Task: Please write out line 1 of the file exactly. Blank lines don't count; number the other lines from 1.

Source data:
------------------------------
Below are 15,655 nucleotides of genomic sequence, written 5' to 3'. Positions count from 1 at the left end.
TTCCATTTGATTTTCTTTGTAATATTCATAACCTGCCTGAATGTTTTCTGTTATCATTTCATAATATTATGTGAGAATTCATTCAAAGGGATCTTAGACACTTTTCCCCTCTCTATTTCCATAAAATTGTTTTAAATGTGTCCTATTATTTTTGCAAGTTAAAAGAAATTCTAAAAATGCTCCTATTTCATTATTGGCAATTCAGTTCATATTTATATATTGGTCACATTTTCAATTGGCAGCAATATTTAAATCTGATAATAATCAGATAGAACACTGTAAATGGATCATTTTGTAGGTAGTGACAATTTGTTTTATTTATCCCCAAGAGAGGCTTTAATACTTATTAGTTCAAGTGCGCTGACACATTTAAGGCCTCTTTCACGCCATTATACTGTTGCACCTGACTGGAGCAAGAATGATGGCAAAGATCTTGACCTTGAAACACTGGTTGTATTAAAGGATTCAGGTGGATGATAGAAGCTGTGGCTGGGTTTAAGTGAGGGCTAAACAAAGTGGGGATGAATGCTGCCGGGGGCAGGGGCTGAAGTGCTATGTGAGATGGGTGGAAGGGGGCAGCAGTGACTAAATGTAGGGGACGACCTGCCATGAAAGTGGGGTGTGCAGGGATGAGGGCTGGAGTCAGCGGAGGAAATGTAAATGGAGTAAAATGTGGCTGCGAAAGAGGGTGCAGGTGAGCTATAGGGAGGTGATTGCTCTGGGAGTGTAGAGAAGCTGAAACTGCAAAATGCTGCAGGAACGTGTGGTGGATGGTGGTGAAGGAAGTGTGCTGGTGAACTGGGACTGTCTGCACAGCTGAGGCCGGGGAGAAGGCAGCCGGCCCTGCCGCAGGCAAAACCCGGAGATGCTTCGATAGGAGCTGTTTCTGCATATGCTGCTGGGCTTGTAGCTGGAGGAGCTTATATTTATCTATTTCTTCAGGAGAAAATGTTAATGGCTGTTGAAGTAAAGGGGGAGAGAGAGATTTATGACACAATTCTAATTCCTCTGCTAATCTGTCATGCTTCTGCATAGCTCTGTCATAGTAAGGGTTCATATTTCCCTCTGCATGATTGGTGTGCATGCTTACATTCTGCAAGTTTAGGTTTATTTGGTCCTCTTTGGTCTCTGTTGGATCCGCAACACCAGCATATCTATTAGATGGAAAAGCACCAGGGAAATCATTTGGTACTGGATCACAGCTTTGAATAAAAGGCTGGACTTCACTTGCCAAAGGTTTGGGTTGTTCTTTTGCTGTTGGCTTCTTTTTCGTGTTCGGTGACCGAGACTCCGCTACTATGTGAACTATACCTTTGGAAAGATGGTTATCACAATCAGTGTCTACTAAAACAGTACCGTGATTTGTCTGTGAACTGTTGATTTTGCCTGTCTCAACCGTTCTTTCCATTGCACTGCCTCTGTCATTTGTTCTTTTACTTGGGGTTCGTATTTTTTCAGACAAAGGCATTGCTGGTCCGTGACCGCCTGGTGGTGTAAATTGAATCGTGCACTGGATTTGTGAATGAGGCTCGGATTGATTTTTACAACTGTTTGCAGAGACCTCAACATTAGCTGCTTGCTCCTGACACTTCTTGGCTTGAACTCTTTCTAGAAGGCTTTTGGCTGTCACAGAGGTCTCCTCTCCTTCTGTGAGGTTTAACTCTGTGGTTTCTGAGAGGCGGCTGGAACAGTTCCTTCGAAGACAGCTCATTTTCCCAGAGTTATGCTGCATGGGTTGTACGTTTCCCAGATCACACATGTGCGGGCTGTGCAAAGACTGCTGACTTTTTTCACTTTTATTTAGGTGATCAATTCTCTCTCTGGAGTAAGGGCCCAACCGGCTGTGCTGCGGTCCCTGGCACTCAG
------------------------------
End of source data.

Below are 15,655 nucleotides of genomic sequence, written 5' to 3'. Positions count from 1 at the left end.